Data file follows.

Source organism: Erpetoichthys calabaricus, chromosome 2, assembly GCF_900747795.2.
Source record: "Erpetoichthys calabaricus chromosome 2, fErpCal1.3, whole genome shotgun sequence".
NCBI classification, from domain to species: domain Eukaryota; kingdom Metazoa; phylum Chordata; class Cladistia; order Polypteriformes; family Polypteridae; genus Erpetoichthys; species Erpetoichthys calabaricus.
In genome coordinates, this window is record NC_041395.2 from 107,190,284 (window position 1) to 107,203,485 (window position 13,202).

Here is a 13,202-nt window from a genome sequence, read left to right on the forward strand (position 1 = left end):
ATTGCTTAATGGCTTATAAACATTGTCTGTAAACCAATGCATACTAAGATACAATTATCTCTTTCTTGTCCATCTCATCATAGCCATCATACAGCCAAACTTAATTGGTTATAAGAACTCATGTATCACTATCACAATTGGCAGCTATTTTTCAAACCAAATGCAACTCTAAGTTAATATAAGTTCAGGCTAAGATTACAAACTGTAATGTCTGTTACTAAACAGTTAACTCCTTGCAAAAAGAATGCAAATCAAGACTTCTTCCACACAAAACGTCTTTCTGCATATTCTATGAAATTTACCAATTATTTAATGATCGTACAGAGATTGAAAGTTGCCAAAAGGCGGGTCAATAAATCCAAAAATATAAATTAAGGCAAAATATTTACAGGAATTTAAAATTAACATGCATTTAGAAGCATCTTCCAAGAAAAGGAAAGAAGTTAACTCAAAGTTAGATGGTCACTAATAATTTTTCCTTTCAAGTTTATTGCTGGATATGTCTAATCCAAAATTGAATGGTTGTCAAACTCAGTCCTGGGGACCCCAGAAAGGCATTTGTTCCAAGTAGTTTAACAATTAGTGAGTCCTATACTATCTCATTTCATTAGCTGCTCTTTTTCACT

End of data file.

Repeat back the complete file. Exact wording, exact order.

Source organism: Erpetoichthys calabaricus, chromosome 2, assembly GCF_900747795.2.
Source record: "Erpetoichthys calabaricus chromosome 2, fErpCal1.3, whole genome shotgun sequence".
NCBI classification, from domain to species: domain Eukaryota; kingdom Metazoa; phylum Chordata; class Cladistia; order Polypteriformes; family Polypteridae; genus Erpetoichthys; species Erpetoichthys calabaricus.
In genome coordinates, this window is record NC_041395.2 from 107,190,284 (window position 1) to 107,203,485 (window position 13,202).

Here is a 13,202-nt window from a genome sequence, read left to right on the forward strand (position 1 = left end):
ATTGCTTAATGGCTTATAAACATTGTCTGTAAACCAATGCATACTAAGATACAATTATCTCTTTCTTGTCCATCTCATCATAGCCATCATACAGCCAAACTTAATTGGTTATAAGAACTCATGTATCACTATCACAATTGGCAGCTATTTTTCAAACCAAATGCAACTCTAAGTTAATATAAGTTCAGGCTAAGATTACAAACTGTAATGTCTGTTACTAAACAGTTAACTCCTTGCAAAAAGAATGCAAATCAAGACTTCTTCCACACAAAACGTCTTTCTGCATATTCTATGAAATTTACCAATTATTTAATGATCGTACAGAGATTGAAAGTTGCCAAAAGGCGGGTCAATAAATCCAAAAATATAAATTAAGGCAAAATATTTACAGGAATTTAAAATTAACATGCATTTAGAAGCATCTTCCAAGAAAAGGAAAGAAGTTAACTCAAAGTTAGATGGTCACTAATAATTTTTCCTTTCAAGTTTATTGCTGGATATGTCTAATCCAAAATTGAATGGTTGTCAAACTCAGTCCTGGGGACCCCAGAAAGGCATTTGTTCCAAGTAGTTTAACAATTAGTGAGTCCTATACTATCTCATTTCATTAGCTGCTCTTTTTCACT